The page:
Even though JR is completely potty trained now, I still live in constant fear of him peeing or pooping his pants. Meanwhile, JR lives in constant fear of having something sticky on him for more than 0.3 seconds. Consequently, baby wipes are probably going to be part of our lives for a good, long while. I keep a package in my purse, in JR’s little book bag, in the backseat of the car, and in the trunk. Clean-ups are quick, thorough, and can be done on the go.4

Clif Bars

JR and I both have a tendency to lose our damn minds when we’re hungry. And when we’re hungry at the same time it can get…Hulkish. So to spare my poor husband from having to deal with two thrashy beasts, I try to keep a stash of these bars on me at all times (our favorites are Blueberry Crisp and Oatmeal Raisin Walnut). They came in handy as JR flirted with having a major breakdown on Friday evening as we walked around campus before dinner. A few bites of one of these babies and he was good to go. The major bonus: they’re made with whole, organic ingredients and will fill your little one up better than Goldfish ever could.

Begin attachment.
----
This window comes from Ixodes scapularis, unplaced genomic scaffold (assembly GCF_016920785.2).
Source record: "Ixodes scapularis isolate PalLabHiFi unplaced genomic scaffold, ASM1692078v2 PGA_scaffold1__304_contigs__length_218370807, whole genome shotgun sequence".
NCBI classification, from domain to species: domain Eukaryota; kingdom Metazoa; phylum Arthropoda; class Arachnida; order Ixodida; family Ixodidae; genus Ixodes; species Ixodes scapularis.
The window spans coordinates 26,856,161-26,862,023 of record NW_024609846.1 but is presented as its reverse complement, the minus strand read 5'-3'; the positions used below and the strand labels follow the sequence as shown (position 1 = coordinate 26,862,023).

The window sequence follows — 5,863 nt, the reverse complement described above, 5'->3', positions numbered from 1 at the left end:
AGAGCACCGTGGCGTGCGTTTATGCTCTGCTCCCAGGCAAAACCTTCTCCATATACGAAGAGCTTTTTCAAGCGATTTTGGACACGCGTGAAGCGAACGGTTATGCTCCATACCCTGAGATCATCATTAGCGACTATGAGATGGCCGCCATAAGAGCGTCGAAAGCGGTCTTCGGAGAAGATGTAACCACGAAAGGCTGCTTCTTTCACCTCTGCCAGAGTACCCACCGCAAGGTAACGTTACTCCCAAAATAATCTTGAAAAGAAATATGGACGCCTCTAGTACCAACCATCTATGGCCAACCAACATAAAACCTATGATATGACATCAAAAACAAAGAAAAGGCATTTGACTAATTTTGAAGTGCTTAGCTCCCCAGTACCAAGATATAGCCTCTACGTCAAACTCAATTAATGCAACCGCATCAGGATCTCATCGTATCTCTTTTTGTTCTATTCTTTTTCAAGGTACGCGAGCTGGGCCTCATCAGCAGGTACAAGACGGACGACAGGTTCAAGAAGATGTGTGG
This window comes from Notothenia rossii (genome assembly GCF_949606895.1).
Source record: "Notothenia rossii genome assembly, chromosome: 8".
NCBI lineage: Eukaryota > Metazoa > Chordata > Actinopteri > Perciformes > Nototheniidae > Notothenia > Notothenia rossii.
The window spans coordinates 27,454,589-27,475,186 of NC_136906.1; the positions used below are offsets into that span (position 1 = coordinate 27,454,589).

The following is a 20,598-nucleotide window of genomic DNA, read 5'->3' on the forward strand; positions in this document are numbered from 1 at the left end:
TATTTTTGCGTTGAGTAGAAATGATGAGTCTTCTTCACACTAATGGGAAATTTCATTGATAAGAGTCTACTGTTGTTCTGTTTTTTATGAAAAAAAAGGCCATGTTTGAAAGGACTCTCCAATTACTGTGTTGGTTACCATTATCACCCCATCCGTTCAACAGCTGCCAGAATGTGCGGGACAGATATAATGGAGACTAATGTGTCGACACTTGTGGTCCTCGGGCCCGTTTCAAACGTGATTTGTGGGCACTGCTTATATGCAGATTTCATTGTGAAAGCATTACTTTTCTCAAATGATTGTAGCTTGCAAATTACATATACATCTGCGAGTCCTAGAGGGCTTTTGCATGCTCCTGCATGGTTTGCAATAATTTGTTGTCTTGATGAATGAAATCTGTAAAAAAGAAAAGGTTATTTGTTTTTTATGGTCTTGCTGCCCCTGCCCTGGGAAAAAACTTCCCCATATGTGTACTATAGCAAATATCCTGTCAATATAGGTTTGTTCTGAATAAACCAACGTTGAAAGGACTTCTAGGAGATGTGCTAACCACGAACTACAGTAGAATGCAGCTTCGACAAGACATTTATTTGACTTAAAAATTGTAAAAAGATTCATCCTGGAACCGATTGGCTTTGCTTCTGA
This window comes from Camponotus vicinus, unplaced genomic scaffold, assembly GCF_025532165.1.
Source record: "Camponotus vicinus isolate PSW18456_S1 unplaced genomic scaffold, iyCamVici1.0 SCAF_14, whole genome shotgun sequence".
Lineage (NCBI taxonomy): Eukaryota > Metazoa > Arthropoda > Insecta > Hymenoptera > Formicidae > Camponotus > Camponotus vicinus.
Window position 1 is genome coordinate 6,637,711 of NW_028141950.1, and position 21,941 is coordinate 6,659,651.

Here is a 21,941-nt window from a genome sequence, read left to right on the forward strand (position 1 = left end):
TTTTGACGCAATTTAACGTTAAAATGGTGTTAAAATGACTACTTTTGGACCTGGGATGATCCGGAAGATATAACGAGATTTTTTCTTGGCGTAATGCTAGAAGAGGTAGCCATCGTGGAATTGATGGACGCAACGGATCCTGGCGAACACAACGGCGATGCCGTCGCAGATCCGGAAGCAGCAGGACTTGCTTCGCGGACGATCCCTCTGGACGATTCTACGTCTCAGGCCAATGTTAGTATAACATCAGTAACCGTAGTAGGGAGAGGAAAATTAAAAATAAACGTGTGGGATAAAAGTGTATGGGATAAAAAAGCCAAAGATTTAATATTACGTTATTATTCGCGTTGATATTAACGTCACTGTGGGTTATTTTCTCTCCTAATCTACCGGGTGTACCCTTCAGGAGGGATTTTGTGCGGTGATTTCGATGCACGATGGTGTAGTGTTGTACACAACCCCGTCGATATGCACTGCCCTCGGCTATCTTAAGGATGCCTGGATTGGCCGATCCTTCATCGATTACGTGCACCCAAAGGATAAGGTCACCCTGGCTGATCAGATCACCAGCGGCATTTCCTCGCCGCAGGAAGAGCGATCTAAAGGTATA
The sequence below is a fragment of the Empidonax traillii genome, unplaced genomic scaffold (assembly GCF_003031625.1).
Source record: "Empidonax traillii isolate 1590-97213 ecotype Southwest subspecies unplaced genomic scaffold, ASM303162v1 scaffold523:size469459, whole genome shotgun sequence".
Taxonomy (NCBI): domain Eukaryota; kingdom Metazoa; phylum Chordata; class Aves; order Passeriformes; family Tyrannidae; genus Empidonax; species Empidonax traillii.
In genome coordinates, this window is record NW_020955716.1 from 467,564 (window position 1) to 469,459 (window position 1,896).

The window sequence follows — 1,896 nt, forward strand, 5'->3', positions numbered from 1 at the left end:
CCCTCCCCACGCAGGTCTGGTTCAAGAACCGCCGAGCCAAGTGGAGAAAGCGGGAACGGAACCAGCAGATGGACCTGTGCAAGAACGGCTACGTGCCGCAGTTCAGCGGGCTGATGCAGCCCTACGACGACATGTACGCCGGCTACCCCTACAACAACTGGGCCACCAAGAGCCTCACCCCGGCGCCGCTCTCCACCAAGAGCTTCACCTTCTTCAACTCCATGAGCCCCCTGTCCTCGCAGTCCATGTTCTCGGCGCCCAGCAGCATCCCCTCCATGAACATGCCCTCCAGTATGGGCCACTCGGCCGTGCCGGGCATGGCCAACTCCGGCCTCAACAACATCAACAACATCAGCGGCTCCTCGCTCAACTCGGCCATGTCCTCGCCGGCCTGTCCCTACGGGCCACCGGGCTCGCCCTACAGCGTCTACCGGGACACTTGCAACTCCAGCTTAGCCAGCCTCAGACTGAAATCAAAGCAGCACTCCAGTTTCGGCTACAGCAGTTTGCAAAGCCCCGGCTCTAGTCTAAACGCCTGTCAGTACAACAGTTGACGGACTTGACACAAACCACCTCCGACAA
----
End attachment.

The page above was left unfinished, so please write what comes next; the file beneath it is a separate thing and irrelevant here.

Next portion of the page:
Lisa Loeb’s Silly Sing-Along: The Disappointing Pancake

We’re all about exposing JR to different kinds of music, but sometimes a kid just needs to feel like the target audience, you know? My brother gave JR this little gem by everyone’s favorite 90’s-era, cats-eye bespectacled singer5 for Christmas, and it’s been in our car’s CD player pretty much ever since. JR loves it…and we can listen to it without wanting to die! In fact, I’m going to just be straight with you all and confess something: I listen to this CD (and sing along with it…loudly) when JR isn’t even in the car. See, it’s a nice mix between original songs and little ditties I sang when I was in Girl Scouts and it’s just really fun and catchy and…QUIT LOOKING AT ME LIKE THAT.